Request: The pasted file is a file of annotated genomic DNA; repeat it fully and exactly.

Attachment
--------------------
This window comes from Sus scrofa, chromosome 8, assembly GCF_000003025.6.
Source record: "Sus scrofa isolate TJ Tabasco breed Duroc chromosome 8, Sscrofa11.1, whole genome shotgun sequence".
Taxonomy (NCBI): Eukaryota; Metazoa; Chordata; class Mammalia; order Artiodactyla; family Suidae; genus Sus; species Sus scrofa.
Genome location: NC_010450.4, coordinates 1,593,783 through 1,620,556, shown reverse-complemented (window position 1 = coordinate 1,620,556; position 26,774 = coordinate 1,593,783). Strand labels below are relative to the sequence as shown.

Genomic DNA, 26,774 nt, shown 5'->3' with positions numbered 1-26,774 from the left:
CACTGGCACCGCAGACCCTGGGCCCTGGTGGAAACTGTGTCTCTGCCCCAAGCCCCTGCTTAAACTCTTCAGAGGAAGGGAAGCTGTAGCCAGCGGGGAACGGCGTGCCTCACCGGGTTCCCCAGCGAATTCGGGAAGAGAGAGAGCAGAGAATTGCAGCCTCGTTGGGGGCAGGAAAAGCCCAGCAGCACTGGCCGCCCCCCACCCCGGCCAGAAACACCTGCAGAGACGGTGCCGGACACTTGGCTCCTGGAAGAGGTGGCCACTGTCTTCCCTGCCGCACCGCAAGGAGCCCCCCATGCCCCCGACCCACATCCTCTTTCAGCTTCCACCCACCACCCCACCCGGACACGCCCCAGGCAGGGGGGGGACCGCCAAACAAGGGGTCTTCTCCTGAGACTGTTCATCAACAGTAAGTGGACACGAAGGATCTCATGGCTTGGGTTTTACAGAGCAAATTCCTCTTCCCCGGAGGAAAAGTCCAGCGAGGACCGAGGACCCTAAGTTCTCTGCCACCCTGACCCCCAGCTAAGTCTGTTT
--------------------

This window comes from Sus scrofa, chromosome 8, assembly GCF_000003025.6.
Source record: "Sus scrofa isolate TJ Tabasco breed Duroc chromosome 8, Sscrofa11.1, whole genome shotgun sequence".
Taxonomy (NCBI): Eukaryota; Metazoa; Chordata; class Mammalia; order Artiodactyla; family Suidae; genus Sus; species Sus scrofa.
Genome location: NC_010450.4, coordinates 1,593,783 through 1,620,556, shown reverse-complemented (window position 1 = coordinate 1,620,556; position 26,774 = coordinate 1,593,783). Strand labels below are relative to the sequence as shown.

Genomic DNA, 26,774 nt, shown 5'->3' with positions numbered 1-26,774 from the left:
CACTGGCACCGCAGACCCTGGGCCCTGGTGGAAACTGTGTCTCTGCCCCAAGCCCCTGCTTAAACTCTTCAGAGGAAGGGAAGCTGTAGCCAGCGGGGAACGGCGTGCCTCACCGGGTTCCCCAGCGAATTCGGGAAGAGAGAGAGCAGAGAATTGCAGCCTCGTTGGGGGCAGGAAAAGCCCAGCAGCACTGGCCGCCCCCCACCCCGGCCAGAAACACCTGCAGAGACGGTGCCGGACACTTGGCTCCTGGAAGAGGTGGCCACTGTCTTCCCTGCCGCACCGCAAGGAGCCCCCCATGCCCCCGACCCACATCCTCTTTCAGCTTCCACCCACCACCCCACCCGGACACGCCCCAGGCAGGGGGGGGACCGCCAAACAAGGGGTCTTCTCCTGAGACTGTTCATCAACAGTAAGTGGACACGAAGGATCTCATGGCTTGGGTTTTACAGAGCAAATTCCTCTTCCCCGGAGGAAAAGTCCAGCGAGGACCGAGGACCCTAAGTTCTCTGCCACCCTGACCCCCAGCTAAGTCTGTTT